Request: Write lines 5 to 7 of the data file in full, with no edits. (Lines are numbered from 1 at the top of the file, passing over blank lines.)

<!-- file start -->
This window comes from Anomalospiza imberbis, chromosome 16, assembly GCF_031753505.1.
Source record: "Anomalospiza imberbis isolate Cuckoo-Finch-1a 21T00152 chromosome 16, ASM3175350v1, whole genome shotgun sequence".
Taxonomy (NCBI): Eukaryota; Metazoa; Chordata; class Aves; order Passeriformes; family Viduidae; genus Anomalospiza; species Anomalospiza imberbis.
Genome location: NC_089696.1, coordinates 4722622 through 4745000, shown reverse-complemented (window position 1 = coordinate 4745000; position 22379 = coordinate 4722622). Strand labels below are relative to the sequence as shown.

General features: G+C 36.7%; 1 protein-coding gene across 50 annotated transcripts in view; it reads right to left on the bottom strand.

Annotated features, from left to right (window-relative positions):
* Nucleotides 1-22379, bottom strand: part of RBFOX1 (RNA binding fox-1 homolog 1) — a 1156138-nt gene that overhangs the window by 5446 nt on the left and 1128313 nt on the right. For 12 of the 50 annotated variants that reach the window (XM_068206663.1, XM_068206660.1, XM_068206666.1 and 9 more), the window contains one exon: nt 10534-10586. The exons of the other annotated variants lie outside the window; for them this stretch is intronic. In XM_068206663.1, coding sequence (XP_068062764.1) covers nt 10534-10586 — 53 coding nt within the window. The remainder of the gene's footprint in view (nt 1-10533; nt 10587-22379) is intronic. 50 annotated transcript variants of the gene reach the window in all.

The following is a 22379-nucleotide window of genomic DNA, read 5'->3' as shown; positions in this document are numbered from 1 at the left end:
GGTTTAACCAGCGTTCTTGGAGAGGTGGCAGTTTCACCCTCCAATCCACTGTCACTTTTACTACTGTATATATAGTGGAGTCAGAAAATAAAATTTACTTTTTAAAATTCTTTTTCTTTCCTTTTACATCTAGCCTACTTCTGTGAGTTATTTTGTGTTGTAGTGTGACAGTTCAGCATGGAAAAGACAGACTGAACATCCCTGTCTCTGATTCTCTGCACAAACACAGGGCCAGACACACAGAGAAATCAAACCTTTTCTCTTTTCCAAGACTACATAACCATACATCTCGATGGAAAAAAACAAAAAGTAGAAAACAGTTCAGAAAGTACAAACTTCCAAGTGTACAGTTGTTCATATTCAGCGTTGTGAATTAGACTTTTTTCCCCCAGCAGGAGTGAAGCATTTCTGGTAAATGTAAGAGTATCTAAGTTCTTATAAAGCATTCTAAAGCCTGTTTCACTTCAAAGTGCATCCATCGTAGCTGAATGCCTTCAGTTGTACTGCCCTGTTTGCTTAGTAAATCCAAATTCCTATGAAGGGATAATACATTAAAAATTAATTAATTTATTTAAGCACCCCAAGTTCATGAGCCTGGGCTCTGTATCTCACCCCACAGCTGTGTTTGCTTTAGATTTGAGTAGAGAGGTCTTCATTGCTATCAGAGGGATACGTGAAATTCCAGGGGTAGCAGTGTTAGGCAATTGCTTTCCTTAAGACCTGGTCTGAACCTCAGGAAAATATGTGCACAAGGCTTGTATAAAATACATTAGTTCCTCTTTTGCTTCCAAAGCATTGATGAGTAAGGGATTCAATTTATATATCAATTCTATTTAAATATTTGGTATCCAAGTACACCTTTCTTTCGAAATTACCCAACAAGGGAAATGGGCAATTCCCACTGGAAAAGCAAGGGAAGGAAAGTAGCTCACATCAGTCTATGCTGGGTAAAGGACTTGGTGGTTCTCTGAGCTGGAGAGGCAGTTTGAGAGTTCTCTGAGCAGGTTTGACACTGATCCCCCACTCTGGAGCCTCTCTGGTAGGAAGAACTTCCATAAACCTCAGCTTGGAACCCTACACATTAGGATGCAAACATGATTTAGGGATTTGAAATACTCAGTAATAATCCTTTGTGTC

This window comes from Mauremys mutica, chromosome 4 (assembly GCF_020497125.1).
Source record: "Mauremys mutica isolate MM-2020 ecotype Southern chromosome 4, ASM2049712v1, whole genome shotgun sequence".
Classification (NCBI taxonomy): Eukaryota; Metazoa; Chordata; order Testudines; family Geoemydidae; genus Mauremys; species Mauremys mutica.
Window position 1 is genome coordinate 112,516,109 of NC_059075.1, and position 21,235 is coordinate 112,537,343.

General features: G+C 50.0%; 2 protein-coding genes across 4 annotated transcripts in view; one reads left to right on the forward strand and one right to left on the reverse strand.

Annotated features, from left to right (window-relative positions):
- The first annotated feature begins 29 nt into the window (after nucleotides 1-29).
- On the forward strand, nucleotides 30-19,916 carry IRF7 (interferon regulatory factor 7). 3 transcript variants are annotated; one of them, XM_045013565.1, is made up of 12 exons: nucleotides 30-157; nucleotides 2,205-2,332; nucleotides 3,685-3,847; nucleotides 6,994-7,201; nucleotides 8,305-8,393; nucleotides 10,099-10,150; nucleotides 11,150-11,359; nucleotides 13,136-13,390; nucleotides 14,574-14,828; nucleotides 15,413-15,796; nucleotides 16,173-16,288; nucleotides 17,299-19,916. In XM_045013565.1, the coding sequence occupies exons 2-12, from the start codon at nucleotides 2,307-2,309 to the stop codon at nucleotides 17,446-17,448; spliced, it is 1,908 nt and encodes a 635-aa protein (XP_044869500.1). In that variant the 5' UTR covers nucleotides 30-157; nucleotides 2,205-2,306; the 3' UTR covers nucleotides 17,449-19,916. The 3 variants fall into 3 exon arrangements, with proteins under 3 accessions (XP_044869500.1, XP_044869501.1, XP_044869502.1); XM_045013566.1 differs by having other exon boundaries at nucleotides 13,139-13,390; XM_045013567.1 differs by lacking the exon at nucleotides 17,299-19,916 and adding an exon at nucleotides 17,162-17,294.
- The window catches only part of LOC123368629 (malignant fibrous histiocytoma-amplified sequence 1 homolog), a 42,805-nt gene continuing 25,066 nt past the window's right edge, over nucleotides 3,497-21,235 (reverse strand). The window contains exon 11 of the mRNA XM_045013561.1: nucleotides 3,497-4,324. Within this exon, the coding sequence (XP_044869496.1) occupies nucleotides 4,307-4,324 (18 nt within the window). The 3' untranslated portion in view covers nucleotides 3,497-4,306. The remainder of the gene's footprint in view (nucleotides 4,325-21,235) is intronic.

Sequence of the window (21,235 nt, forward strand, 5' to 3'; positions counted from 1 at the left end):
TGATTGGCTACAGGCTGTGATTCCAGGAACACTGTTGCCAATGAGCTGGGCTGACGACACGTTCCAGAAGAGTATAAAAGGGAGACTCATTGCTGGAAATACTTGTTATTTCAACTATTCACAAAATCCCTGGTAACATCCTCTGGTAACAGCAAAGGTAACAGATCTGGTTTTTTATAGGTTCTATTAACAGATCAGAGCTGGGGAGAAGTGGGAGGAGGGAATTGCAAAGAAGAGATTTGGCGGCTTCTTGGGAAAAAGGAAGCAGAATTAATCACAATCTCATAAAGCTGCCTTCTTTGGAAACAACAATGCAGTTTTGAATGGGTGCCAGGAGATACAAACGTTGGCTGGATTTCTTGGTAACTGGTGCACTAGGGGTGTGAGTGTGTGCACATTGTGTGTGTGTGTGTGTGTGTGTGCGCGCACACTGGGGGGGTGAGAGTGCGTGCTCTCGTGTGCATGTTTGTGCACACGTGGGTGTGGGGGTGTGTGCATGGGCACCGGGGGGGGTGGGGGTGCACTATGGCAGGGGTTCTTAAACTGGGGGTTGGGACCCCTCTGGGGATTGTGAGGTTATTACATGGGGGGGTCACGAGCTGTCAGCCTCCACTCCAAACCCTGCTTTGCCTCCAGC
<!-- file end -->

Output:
General features: G+C 36.7%; 1 protein-coding gene across 50 annotated transcripts in view; it reads right to left on the bottom strand.

Annotated features, from left to right (window-relative positions):
* Nucleotides 1-22379, bottom strand: part of RBFOX1 (RNA binding fox-1 homolog 1) — a 1156138-nt gene that overhangs the window by 5446 nt on the left and 1128313 nt on the right. For 12 of the 50 annotated variants that reach the window (XM_068206663.1, XM_068206660.1, XM_068206666.1 and 9 more), the window contains one exon: nt 10534-10586. The exons of the other annotated variants lie outside the window; for them this stretch is intronic. In XM_068206663.1, coding sequence (XP_068062764.1) covers nt 10534-10586 — 53 coding nt within the window. The remainder of the gene's footprint in view (nt 1-10533; nt 10587-22379) is intronic. 50 annotated transcript variants of the gene reach the window in all.